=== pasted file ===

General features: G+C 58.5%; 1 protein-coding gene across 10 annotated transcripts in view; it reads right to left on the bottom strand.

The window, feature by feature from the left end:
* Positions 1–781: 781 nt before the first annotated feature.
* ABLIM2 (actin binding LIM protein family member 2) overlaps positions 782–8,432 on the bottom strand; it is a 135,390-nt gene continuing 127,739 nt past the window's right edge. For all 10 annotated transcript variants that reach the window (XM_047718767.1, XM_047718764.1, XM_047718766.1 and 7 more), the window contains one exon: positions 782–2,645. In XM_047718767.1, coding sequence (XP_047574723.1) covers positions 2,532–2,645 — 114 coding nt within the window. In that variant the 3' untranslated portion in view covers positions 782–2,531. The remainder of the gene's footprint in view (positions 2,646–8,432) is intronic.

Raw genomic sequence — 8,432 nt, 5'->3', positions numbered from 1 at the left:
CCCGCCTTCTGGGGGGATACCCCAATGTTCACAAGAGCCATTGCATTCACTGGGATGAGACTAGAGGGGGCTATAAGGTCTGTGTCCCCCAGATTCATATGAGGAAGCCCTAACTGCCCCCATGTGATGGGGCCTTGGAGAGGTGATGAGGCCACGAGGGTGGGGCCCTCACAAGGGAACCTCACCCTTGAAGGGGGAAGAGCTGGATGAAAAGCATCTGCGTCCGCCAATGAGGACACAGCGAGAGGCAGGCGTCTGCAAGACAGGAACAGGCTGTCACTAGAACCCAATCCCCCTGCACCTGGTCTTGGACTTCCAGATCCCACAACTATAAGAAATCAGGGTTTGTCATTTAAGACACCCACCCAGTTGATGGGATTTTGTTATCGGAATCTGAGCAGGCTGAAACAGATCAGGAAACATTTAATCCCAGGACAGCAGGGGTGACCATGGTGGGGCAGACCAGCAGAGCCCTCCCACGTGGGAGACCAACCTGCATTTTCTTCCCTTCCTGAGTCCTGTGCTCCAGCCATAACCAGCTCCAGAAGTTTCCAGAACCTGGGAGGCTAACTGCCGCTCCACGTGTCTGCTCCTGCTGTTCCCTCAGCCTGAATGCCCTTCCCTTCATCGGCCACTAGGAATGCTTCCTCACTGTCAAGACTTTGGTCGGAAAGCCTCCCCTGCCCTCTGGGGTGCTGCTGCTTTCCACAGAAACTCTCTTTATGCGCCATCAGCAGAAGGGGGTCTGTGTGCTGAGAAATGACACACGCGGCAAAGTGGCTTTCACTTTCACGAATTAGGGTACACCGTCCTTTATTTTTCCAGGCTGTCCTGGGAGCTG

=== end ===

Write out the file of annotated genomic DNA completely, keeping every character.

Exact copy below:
General features: G+C 58.5%; 1 protein-coding gene across 10 annotated transcripts in view; it reads right to left on the bottom strand.

The window, feature by feature from the left end:
* Positions 1–781: 781 nt before the first annotated feature.
* ABLIM2 (actin binding LIM protein family member 2) overlaps positions 782–8,432 on the bottom strand; it is a 135,390-nt gene continuing 127,739 nt past the window's right edge. For all 10 annotated transcript variants that reach the window (XM_047718767.1, XM_047718764.1, XM_047718766.1 and 7 more), the window contains one exon: positions 782–2,645. In XM_047718767.1, coding sequence (XP_047574723.1) covers positions 2,532–2,645 — 114 coding nt within the window. In that variant the 3' untranslated portion in view covers positions 782–2,531. The remainder of the gene's footprint in view (positions 2,646–8,432) is intronic.

Raw genomic sequence — 8,432 nt, 5'->3', positions numbered from 1 at the left:
CCCGCCTTCTGGGGGGATACCCCAATGTTCACAAGAGCCATTGCATTCACTGGGATGAGACTAGAGGGGGCTATAAGGTCTGTGTCCCCCAGATTCATATGAGGAAGCCCTAACTGCCCCCATGTGATGGGGCCTTGGAGAGGTGATGAGGCCACGAGGGTGGGGCCCTCACAAGGGAACCTCACCCTTGAAGGGGGAAGAGCTGGATGAAAAGCATCTGCGTCCGCCAATGAGGACACAGCGAGAGGCAGGCGTCTGCAAGACAGGAACAGGCTGTCACTAGAACCCAATCCCCCTGCACCTGGTCTTGGACTTCCAGATCCCACAACTATAAGAAATCAGGGTTTGTCATTTAAGACACCCACCCAGTTGATGGGATTTTGTTATCGGAATCTGAGCAGGCTGAAACAGATCAGGAAACATTTAATCCCAGGACAGCAGGGGTGACCATGGTGGGGCAGACCAGCAGAGCCCTCCCACGTGGGAGACCAACCTGCATTTTCTTCCCTTCCTGAGTCCTGTGCTCCAGCCATAACCAGCTCCAGAAGTTTCCAGAACCTGGGAGGCTAACTGCCGCTCCACGTGTCTGCTCCTGCTGTTCCCTCAGCCTGAATGCCCTTCCCTTCATCGGCCACTAGGAATGCTTCCTCACTGTCAAGACTTTGGTCGGAAAGCCTCCCCTGCCCTCTGGGGTGCTGCTGCTTTCCACAGAAACTCTCTTTATGCGCCATCAGCAGAAGGGGGTCTGTGTGCTGAGAAATGACACACGCGGCAAAGTGGCTTTCACTTTCACGAATTAGGGTACACCGTCCTTTATTTTTCCAGGCTGTCCTGGGAGCTG